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China’s test of hypersonic missile stuns US intelligence officials and raises concerns over new global arms race

China’s testing of a hypersonic missile designed to evade American nuclear defences has stunned US intelligence officials, sparking concern over a new global arms race.

The Financial Times reported on Beijing’s testing of a nuclear-capable hypersonic missile in the summer 2021, which demonstrated a level of space capability far more advanced than US intelligence realised. 

The missile, carried by a hypersonic glide vehicle, flew through low-orbit space and circled the globe before descending on it’s target, which it missed by approximately 24 miles. 

The FT reported that US intelligence officials briefed on the testing were stunned by the missile’s sophistication, saying “we have no idea how they did this.” The test has raised questions around the United States’ underestimation of China’s military modernisation, and what it means in terms of a global arms race now that conventional missile defence systems are threatened. 

Hypersonic missiles can fly at over five times the speed of sound and are more manoeuvrable in flight, making them harder to track and intercept than conventional ballistic missiles. 

Weapons of this kind are currently being developed by the US, Russian and Chinese militaries, and Beijing’s new apparatus appears to be a hybrid of existing missile technology, specifically Intercontinental Ballistic Missiles (ICBMs) and Fractional Orbital Bombardment Systems (FOBS).

ICBMs and FOBS are long-established weapons in the arsenals of the US, Russia and China. An ICBM is a long-range missile that leaves the earth’s atmosphere before re-entry, and takes a parabolic trajectory towards its target. A Fractional Orbital Bombardment System sends missiles through a partial orbit around the earth to strike targets from an unexpected direction. They were first developed by Russia during the Cold War and designed to evade early-warning missile defence systems.

China’s new hypersonic glide vehicle (HGV) has adapted FOBS technology, allowing warheads to travel further, faster, and more discreetly. In this case, China’s HGV would be able to travel over Antarctica, avoiding US missile detection systems focussed on the North Pole.

Though slower than a ballistic missile, an HGV flies at a lower level in the atmosphere and is not bound by the parabolic trajectory of an ICBM, making them more difficult to detect and track, potentially rendering existing US missile defence systems incapable of destroying the warhead in flight.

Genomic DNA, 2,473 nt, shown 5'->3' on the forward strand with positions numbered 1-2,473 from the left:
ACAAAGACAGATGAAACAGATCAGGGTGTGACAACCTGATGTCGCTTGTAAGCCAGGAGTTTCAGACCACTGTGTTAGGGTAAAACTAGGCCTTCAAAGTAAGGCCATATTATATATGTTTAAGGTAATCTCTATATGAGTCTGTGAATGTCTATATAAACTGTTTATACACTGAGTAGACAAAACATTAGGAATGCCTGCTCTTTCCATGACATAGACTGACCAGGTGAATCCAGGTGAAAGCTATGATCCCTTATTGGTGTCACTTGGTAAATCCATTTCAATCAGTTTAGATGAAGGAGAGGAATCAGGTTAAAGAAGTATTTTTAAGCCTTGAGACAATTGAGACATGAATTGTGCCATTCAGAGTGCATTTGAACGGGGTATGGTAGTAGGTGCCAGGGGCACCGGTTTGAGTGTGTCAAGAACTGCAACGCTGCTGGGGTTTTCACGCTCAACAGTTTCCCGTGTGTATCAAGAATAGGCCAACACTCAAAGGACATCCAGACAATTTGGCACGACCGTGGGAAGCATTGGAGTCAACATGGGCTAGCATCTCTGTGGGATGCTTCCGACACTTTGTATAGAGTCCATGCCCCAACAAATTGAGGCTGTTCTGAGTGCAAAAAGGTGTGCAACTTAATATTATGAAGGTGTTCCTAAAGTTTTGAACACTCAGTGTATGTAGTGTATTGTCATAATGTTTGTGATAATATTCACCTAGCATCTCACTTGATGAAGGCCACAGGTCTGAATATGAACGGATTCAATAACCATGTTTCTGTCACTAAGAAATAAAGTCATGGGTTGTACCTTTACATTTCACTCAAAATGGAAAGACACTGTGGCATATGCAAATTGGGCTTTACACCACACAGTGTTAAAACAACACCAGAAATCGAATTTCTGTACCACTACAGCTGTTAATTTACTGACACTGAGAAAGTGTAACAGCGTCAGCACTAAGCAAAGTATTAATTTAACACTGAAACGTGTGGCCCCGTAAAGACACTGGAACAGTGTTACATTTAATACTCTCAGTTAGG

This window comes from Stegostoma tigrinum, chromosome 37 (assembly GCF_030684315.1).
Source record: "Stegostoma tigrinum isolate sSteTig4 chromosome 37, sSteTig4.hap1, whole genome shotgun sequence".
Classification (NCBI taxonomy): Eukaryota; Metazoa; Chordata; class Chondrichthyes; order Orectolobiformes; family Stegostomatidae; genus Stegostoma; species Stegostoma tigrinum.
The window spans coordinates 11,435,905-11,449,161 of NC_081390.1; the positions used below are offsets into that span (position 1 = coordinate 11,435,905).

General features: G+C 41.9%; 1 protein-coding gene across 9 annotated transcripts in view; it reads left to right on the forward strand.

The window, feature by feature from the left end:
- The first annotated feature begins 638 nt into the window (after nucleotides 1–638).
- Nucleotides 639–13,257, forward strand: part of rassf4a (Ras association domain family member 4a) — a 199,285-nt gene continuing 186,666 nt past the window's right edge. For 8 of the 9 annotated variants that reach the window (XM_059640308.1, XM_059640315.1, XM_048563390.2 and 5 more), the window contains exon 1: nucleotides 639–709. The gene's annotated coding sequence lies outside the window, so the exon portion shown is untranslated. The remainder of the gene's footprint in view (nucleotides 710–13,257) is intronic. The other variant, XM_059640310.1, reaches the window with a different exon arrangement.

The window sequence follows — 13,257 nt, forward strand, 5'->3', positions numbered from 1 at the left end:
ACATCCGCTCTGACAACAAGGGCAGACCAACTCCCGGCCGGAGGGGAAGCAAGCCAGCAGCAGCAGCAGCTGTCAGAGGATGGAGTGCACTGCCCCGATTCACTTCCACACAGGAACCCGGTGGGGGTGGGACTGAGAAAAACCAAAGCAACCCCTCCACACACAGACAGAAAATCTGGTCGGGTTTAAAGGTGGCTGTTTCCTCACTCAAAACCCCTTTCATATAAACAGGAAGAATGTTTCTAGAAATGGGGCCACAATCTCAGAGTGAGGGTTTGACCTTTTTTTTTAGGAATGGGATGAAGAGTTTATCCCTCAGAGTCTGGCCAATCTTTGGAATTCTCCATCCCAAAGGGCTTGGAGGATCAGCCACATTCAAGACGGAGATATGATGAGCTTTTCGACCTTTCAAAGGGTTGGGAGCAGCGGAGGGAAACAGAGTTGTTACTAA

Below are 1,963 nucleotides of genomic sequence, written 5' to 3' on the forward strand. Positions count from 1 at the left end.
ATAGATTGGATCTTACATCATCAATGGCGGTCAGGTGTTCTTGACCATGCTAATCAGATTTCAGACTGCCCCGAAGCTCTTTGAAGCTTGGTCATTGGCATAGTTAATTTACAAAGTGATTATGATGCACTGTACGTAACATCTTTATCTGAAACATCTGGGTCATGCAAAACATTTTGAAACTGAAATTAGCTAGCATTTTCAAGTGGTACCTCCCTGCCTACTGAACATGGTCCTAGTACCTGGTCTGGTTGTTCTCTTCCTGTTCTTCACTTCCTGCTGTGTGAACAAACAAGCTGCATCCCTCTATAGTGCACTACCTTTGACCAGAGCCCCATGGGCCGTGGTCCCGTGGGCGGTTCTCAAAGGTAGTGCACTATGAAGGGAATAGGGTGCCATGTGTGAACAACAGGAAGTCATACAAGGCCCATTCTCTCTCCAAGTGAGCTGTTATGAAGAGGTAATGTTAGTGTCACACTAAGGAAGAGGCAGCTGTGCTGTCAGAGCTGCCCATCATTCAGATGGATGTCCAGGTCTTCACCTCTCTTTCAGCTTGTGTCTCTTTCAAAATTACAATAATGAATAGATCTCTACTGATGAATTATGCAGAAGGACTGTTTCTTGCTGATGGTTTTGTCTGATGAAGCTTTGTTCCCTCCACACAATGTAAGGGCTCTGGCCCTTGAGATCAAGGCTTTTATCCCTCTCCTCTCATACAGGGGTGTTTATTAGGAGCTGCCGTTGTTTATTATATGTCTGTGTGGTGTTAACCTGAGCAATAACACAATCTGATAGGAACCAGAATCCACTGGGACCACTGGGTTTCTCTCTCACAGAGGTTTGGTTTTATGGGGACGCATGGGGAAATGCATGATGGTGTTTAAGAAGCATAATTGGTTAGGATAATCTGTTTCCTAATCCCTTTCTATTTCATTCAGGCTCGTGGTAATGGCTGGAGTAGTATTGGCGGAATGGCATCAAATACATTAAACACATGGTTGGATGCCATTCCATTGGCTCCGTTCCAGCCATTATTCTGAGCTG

China and Russia are currently the only countries developing nuclear-capable HGVs. Other nations, including the UK, France, Australia, India, Japan and North Korea, are also developing the technology. Iran, Israel and South Korea have conducted basic research into it, according to a recent report by the US Congressional Research Service.

Relations between the US and China have become tense bordering on hostile as a result of Beijing’s increased militarisation and assertiveness towards Taiwan. The Biden administration has taken a hard stance against China’s military escalations in the region, stating in recent days that the US would defend Taiwan should China attack. 

China’s growing nuclear capability and military spending has been a headline concern for US defence this year. The Washington Post reported in June 2021 that commercial satellite imaging of China’s northcentral Gansu province revealed the construction of at least 120 new silos for ICBMs. More recent reports have put the number of newly built silos at 250, across three locations, including Xinjiang province. 

In 2020, Pentagon reports claimed China had between 250 and 350 nuclear warheads, meaning these newly constructed silos could double their current arsenal. China is not bound by any arms-control deals and has been unwilling to engage the US in talks about its nuclear arsenal and policy.

The Chinese foreign ministry has denied the testing of a hypersonic missile, claiming instead that it was a routine test of a space vehicle, carried out to verify the reusability of the technology.